Cock fighting ring uncovered after traffic stop in Dooly county - WALB.com, Albany News, Weather, Sports

Cock fighting ring uncovered after traffic stop in Dooly county

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By  Stephanie Springer  - bio | email

PINEHURST, GA (WALB) –A south Georgia sheriff's office uncovered a cock fighting ring.

A Dooly County deputy found scarred and bloody roosters in a car during a traffic stop on Interstate-75. That led to the discovery of more than 100 roosters in one suspect's Peach County back yard.

In addition to the injured birds, officers seized more than 7,000 dollars cash when they stopped the vehicle.

They believe the money was won in these fights and now they're working to put a stop to these crimes.

Its not unusual for a traffic stop to turn into something more in Dooly county, "Anything is possible on I-75," said Major Craig Peavy, Dooly Co. Sheriff's office.

But it is unusual for officers to find three game cocks. An officer discovered the birds Saturday night, after he pulled over 54 year old Antonio Barajas and his 34-year old son Antonio Medina Barajas after he saw them weaving in and out of lanes.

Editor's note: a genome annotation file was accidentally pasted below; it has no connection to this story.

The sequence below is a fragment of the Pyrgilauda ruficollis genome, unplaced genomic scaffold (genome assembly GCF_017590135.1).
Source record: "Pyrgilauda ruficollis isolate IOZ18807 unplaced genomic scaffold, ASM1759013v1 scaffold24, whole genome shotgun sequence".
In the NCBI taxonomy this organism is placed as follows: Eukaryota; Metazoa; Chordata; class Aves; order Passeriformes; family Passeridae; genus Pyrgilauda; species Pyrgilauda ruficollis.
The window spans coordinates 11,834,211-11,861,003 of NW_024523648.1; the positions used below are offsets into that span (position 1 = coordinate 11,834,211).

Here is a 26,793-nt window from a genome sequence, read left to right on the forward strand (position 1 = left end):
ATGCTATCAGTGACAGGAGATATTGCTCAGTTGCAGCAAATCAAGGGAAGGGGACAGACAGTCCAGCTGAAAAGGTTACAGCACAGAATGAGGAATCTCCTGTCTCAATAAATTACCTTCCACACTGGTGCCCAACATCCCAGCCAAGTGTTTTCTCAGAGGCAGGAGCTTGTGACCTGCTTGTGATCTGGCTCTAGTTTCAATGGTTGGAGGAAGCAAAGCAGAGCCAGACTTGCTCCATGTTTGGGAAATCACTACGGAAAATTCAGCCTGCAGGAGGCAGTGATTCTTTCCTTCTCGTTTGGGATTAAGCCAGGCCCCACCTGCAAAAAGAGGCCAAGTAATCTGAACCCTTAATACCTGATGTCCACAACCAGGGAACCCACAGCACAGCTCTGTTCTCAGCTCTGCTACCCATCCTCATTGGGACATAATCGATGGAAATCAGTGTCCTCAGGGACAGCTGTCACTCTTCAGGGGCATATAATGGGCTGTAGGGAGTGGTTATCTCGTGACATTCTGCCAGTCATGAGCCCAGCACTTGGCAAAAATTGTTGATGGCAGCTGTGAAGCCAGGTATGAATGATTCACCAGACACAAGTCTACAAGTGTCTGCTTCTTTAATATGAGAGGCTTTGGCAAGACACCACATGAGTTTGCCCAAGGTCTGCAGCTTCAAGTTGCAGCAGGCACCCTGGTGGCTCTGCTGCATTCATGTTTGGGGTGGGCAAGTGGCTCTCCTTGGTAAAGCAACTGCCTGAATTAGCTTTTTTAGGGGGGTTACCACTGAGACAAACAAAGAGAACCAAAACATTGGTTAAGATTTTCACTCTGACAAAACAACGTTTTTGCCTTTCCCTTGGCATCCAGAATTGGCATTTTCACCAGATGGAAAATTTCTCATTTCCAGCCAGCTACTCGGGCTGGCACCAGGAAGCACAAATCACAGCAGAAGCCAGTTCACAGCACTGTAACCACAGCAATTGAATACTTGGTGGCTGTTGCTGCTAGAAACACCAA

The roosters were in a wooden box in the back of the vehicle. Two were covered in blood, one of those had a serious injury to its eye, the other was uninjured. "Apparently they had been involved in chicken fighting, cock fighting within the last several hours," said Investigator Randy Lamberth.

"Most likely we had 6 game cocks here to begin with and now we just have three," he said.

The men lived in Peach County, and when investigators executed a search warrant for the father's home they made a shocking discovery in the backyard. "You could tell they were into cock fighting," said Lamberth.

More than 150 chicken and roosters were caged in the backyard. Investigators estimate more than 80 percent were game cocks,

Authorities also discovered scales used to weigh the roosters before a fight, roosters without their crowns, and tools used for training and fighting birds.

He also discovered some the roosters were caged high off the ground, and in other ways to strengthen the birds. "It is just like someone training for boxing, you exercise and basically that's the same thing you do with these roosters," he said.

Officers say they have no idea how long these men have been raising chickens, and there is no telling how many have died.

Since the men gave conflicting statements to officers, they are not sure where they were coming from with the birds, but they think they may have been coming from the Tifton Area.

Both suspects were charged with two counts of cruelty to animals. The son was also charged with an open container violation.

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